Philip

Tony Wilkins
Posts: 248
Joined: Tue Mar 20, 2012 3:57 pm

Re: Brimsdown-The last grand project.

Postby Tony Wilkins » Mon Apr 30, 2018 5:13 pm

Here is another baseboard frame with a different diagonal arrangement and no top.
DSCF0553.JPG

DSCF0554.JPG

Note the extra ribs around the inside of the top.
DSCF0556.JPG

These are required because the baseboard frames are 4' x 2' but the Sundeala board sheets are 1200 x 600 mm and thus under size.
This is an end shot showing the Pattern makers dowels I fitted. These are not the easiest of things to position accurately, especially with already assembled baseboards. Preferable to fit them to the end boards before assembly when a pair can be clamped together and a pilot hole drilled through both layers and a Fosner bit used in a pillar drill for the dowel recesses. This has far less tendency to wander and any small misalignment causes problems later on. The circular wood pieces are added behind the dowels to provide enough thickness for the fixing screws and are the leftovers from the holes in the cross members cut out with a circular hole saw or tank cutter.
DSCF0557.JPG

Five baseboard frames similar to this were required for the storage sidings and these were all prepared before fitting the surface sheet.
Sundeala has a tendency to curve, indeed much of mine arrived that way and despite conditioning stayed that way. It also seems to have changed its composition from that I used on Green Street. Each frame was generously glued and the Sundeala board placed in position and severely clamped into position and left to set.
The torture chamber 2.JPG
The torture chamber.

The construction method used in these baseboards is not ideal. The corners are glued and screwed into the end grain of the ply as can be seen in some of the pictures. This does not produce a particularly strong joint as was demonstrated by the ease with which I was able to dismantle some of the others. Indeed some joints parted company when I removed the screws. Not very reassuring. My preferred method is to use wood corner blocks glued and screwed as demonstrated by the most recent baseboard I have built.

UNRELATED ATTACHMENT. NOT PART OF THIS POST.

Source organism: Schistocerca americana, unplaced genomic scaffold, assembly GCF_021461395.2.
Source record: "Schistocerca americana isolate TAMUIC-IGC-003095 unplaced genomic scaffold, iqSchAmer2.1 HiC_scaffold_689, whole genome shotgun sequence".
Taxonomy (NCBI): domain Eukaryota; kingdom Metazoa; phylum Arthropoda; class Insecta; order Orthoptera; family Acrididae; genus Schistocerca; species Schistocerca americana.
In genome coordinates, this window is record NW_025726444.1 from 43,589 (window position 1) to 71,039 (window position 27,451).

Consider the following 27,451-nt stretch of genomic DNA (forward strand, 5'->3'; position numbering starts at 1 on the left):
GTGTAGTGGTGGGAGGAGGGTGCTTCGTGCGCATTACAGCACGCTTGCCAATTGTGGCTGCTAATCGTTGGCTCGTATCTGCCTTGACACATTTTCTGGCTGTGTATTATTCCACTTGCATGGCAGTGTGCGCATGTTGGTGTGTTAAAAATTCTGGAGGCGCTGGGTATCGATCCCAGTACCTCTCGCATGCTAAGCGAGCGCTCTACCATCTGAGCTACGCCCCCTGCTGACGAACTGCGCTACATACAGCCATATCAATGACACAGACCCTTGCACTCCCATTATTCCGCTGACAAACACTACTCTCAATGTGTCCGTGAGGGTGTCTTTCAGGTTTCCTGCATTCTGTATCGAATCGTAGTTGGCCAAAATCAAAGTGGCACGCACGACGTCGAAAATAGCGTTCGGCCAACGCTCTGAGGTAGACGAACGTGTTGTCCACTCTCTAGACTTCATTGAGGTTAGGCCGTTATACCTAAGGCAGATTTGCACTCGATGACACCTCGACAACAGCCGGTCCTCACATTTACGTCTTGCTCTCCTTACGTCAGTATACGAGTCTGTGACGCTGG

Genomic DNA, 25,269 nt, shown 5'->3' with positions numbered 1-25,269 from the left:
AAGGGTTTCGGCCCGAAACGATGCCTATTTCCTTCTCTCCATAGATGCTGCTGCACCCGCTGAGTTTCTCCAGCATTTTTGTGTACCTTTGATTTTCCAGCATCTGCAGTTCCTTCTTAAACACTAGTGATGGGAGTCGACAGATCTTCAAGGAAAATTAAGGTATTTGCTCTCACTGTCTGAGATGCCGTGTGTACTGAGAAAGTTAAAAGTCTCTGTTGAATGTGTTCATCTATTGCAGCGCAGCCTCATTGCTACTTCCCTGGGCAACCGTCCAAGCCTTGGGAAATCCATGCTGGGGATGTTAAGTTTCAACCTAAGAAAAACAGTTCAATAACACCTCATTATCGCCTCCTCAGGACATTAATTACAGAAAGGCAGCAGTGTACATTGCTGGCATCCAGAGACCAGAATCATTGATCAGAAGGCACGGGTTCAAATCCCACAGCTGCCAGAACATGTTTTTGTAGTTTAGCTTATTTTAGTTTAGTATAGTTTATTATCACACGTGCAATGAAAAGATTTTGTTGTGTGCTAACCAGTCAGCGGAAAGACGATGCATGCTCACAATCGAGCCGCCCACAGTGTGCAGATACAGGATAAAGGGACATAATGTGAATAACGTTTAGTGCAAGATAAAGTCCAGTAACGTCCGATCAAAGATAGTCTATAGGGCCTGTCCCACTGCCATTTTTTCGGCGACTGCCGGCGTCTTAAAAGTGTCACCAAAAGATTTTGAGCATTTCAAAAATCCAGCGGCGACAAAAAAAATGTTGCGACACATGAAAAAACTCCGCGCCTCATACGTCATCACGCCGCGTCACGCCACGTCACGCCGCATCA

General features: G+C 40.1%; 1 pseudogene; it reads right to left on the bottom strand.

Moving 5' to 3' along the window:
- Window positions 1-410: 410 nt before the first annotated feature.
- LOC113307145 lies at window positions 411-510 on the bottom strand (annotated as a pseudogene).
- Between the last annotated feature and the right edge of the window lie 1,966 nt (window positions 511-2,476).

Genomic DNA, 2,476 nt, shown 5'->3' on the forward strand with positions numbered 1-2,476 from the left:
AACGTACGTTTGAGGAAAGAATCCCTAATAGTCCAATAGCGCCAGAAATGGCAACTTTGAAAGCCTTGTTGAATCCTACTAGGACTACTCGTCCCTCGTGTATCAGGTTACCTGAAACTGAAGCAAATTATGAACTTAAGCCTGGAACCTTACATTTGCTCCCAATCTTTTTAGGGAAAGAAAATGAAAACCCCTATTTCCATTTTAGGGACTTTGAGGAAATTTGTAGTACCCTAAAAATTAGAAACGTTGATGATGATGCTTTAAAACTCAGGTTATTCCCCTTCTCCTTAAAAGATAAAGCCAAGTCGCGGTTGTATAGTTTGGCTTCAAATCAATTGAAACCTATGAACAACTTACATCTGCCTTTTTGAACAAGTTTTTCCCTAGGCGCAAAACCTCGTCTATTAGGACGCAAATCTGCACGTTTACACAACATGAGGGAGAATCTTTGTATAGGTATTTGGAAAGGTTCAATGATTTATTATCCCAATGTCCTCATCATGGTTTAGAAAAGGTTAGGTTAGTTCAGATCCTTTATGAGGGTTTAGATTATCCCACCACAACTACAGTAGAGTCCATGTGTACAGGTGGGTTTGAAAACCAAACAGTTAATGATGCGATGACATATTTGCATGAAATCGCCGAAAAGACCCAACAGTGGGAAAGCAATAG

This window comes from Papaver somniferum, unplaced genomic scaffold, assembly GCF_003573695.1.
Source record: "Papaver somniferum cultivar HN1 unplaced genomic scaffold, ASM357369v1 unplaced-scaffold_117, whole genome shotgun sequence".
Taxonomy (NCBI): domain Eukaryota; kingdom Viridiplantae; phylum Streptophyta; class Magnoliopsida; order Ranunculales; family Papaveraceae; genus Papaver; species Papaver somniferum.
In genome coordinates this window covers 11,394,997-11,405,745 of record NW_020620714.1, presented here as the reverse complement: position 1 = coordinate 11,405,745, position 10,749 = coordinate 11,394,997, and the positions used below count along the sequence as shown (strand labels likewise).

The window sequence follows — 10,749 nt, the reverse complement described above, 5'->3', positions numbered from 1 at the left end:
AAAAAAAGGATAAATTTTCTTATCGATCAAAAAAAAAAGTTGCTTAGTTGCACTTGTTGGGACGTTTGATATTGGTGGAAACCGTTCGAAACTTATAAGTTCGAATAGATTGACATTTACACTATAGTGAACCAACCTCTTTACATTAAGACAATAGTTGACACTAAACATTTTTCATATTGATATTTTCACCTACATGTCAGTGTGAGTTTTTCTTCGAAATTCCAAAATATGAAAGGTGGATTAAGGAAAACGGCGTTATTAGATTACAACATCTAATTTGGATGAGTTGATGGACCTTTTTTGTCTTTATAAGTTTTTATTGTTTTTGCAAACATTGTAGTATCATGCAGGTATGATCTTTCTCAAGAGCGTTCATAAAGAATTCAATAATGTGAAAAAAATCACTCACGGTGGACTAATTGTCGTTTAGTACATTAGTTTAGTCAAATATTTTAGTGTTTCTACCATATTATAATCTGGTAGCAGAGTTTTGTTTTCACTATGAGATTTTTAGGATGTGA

DSCF0549.JPG

DSCF0551.JPG

DSCF0552.JPG
Last edited by Tony Wilkins on Mon May 28, 2018 7:10 pm, edited 1 time in total.

Tony Wilkins
Posts: 248
Joined: Tue Mar 20, 2012 3:57 pm

Re: Brimsdown-The last grand project.

Postby Tony Wilkins » Fri May 04, 2018 8:15 am

Baseboards of course require support. My situation with the straight baseboards being about a foot above cupboard units required an alternative solution to legs. I was quite taken with the idea of the L girder principle and have adapted this to my particular situation. Rather than L girders mine are T section. The top piece is 9mm ply 5" wide and the verticals are two strips of 4mm ply 4" wide separated by spacer blocks 3/4" thick. Four would be required for each side of the room, which I did in two batches of four (more of which later). These are 6' long and the band saw made short work of cutting the 6' x 2' boards into strips. The flat worktop surface was used for assembly as these needed to be straight.
The 6' spirit level was use to check the edges of the thin ply strips were straight and any that weren't were carefully trued up with a plane before use.
Rather than just dive in, I decided to construct a prototype to test that the idea was sound.
DSCF0536.JPG

First joints glued and left to set.
DSCF0537.JPG

Ready cut strips of ply on the left.
DSCF0538.JPG

The top row of blocks are just used to spread the pressure of the clamps across the joint during assembly.
DSCF0539.JPG

Two of these were assembled and left to set before the top rail was screwed into place, holes being drilled for the fixing screws to align with the centre of the spacer blocks, or as near as I could manage. Two end boards were then cut from some spare 9mm ply and glued and screwed to the ends of the T girders using corner blocks. They had to be a special shape to fit into a support unit with adjustable feet so that everything could be levelled on the worktops.
Monsterous construction 1.JPG
Monstrous construction

The bottom edge of the end board extends an inch or so below the side rails and the theory was that this would hold the support unit upright. In practice it was discovered that this arrangement was unstable and I had to modify the end board by adding two layers of 9 mm ply to form a slot for the edge of the support unit to latch into. The row of screws holding this internal arrangement can be seen in the above picture. The support unit is intended to support either one end of a rail unit or two depending on the situation.
Here is the prototype subframe with the first two storage yard baseboards in place.
Monsterous construction 2.JPG

Those of you who attended last years Scalefour AGM at Watford may recall seeing them there together with some of the pointwork I had then built, where they generated quite a lot of interest. Not that you would know it from these pictures.
agm02.jpg
agm02.jpg (108.72 KiB) Viewed 1683 times

agm09.jpg